If you have listened to enough Billy Napier press conferences, you’ve probably heard the phrase “work our plan.” Napier says that the organization wants to plan their work and then work their plan. This can be in recruiting, over the course of a season, over the course of a game, or this can even be over the course of a drive. The key is devising a plan and then going out and executing it. You also can’t be afraid to stick with your plan if things don’t work the first time around.This is the tight rope that coaches have to walk. After Kentucky, we talked about knowing when to make adjustments and knowing when to stay the course, or work your plan. Florida has made some small tweaks here and there but for the most part they have continued to work their plan. I thought that showed up in multiple ways against South Carolina.
First, let’s start with the defense. When talking about plans, I think South Carolina had a very good one. The Gamecocks were coming off of bye week and they had that look of being extra prepared for Florida’s defense. Some of the big plays were great calls by South Carolina but there were other times where it was a matter of getting out executed or losing a one on one battle. That’s going to happen sometimes in the SEC. The Gators struggled to get South Carolina off the field, but they were able to at the end of the game when they needed to the most, I thought one play was a good indicator of endgame adjustments from the Florida defense.
Early in the second quarter South Carolina ran a jet sweep. They flipped it to Xavier Legette and Florida really had no edge player to slow this thing down. The second and third level players did not trigger fast enough either. The play picked up an easy first down for South Carolina.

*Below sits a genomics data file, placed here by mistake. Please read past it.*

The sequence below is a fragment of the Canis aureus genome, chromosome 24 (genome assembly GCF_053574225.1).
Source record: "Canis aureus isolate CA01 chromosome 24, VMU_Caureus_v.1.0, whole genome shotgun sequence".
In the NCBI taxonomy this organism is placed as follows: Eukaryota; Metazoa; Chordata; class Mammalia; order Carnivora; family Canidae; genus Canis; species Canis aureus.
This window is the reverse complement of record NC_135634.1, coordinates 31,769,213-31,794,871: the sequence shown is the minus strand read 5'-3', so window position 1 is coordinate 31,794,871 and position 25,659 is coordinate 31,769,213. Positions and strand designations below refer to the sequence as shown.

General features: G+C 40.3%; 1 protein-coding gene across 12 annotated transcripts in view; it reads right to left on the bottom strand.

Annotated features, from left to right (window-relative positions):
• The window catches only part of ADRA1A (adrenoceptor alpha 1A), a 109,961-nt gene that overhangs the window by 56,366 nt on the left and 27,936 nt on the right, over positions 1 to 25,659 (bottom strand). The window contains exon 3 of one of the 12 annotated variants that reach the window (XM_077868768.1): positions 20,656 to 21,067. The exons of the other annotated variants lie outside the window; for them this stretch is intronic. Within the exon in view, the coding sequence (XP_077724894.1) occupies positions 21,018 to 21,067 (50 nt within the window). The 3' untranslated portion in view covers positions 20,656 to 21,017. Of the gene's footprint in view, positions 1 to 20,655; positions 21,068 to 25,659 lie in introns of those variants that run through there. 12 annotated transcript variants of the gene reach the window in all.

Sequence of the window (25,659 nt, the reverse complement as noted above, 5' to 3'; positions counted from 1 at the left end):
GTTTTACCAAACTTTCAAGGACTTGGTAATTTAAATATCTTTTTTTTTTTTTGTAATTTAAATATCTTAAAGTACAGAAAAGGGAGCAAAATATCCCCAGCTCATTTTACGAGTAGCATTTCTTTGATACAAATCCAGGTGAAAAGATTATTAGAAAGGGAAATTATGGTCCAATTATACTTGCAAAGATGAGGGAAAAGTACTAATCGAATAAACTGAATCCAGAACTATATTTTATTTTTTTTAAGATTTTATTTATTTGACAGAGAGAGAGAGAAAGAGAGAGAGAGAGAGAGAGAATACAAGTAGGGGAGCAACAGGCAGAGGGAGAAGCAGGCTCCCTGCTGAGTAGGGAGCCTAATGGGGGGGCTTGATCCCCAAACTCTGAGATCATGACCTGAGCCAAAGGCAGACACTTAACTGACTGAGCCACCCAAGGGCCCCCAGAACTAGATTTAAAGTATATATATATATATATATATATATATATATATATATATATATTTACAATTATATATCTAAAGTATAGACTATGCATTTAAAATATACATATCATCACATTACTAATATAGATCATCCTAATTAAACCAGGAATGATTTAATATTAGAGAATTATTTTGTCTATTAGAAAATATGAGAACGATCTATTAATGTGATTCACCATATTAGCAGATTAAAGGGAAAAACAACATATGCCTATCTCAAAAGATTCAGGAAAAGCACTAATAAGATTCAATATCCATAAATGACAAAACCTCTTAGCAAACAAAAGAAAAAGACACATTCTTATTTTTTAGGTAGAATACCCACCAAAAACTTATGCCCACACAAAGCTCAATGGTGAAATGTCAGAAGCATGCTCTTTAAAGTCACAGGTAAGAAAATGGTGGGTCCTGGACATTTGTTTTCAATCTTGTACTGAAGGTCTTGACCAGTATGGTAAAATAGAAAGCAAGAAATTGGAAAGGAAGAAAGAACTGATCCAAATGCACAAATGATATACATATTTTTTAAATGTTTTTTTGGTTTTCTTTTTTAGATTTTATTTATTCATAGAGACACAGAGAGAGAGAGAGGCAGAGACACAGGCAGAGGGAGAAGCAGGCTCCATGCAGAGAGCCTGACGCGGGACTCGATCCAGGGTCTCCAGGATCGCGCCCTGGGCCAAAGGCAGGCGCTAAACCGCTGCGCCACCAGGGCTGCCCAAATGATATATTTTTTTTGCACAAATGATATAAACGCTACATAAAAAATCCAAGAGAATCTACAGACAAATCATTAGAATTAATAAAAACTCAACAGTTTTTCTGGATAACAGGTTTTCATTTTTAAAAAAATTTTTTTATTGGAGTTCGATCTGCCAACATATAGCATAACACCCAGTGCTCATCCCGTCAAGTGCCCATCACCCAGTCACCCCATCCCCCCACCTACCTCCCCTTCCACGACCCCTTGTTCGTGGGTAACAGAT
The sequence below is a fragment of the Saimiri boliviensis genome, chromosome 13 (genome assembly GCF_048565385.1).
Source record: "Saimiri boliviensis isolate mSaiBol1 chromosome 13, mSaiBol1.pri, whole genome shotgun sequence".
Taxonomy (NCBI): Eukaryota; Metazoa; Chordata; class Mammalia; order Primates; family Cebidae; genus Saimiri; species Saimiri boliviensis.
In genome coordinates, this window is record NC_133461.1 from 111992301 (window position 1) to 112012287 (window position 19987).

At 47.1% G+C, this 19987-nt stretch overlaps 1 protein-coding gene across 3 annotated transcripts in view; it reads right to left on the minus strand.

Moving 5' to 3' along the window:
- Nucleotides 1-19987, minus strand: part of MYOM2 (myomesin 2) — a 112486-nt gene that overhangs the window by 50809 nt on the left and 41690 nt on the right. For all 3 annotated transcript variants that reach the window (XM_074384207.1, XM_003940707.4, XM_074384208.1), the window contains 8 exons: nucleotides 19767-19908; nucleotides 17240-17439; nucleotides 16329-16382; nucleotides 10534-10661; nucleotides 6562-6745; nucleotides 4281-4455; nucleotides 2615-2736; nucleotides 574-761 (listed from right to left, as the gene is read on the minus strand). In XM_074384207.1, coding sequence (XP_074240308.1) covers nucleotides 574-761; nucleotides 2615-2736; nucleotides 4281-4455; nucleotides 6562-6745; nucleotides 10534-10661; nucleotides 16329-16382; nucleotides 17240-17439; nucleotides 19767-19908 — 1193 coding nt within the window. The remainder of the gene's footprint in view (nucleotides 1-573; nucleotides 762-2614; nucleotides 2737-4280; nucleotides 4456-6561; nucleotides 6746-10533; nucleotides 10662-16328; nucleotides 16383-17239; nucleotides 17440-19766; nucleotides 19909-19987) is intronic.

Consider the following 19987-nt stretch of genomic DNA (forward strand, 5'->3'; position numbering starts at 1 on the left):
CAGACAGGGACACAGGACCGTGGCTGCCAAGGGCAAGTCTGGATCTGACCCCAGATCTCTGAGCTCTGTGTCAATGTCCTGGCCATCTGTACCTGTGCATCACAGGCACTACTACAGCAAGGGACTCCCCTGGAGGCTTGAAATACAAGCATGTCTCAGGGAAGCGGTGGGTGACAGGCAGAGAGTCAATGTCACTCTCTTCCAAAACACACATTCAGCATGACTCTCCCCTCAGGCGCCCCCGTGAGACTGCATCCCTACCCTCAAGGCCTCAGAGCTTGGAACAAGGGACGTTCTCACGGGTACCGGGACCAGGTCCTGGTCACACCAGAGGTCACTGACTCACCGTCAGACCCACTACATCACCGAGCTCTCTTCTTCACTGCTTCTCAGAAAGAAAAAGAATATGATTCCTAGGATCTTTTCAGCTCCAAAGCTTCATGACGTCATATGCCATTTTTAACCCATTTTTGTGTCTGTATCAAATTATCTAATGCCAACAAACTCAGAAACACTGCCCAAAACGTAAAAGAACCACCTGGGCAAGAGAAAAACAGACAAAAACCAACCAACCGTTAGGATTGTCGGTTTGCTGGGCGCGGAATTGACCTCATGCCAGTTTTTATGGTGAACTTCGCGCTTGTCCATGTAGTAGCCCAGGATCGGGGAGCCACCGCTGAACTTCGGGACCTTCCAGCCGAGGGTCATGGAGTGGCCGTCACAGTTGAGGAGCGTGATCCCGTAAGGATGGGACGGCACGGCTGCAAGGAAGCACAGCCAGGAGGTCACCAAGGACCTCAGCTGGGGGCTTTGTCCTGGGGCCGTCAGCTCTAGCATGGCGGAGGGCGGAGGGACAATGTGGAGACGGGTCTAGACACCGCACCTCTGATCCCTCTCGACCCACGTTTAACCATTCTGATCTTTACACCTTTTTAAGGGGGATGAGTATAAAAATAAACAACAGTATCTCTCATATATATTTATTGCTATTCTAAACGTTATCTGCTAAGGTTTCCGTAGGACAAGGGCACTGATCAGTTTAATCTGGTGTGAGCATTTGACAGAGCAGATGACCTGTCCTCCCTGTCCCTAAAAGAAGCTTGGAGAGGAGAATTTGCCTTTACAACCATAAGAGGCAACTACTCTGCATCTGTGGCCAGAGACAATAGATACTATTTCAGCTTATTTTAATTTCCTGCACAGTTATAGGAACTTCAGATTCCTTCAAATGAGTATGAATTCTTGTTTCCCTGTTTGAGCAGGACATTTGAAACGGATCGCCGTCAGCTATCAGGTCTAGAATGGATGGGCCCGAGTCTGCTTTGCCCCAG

When trying to run out the clock at the end of the game, the Gamecocks came back to that same jet sweep. It’s a good call in this situation. It’s relatively safe and you have the possibility to pick up a first down like they did previously in the game. This time Florida plays it much better. The fast pursuit from the second level strings this play out and you see Jaydon Hill get downhill, engage a blocker and blow this play up. I’m sure this is something they talked about on the sideline after the first one. They played it much better the second time they saw it and in a crucial situation. It helped them get off the field and get the offense the ball back to win the game.
Offensively, Saturday’s game was a product of both working the season long plan, as well as a game plan. Anybody who tells you that Florida is running a bunch of new passing concepts the past couple of weeks has not been paying close enough attention. They have run a lot of the same concepts that we’ve seen throughout Napier’s tenure with some weekly wrinkles. The difference is comfort level, who is running the concepts and execution, not the concepts themselves.
Weekly wrinkles and slight variations on base concepts are to be expected, but that does not mean there’s a whole different passing game installed. Anybody saying that doesn’t understand the nuances of a concept based passing approach.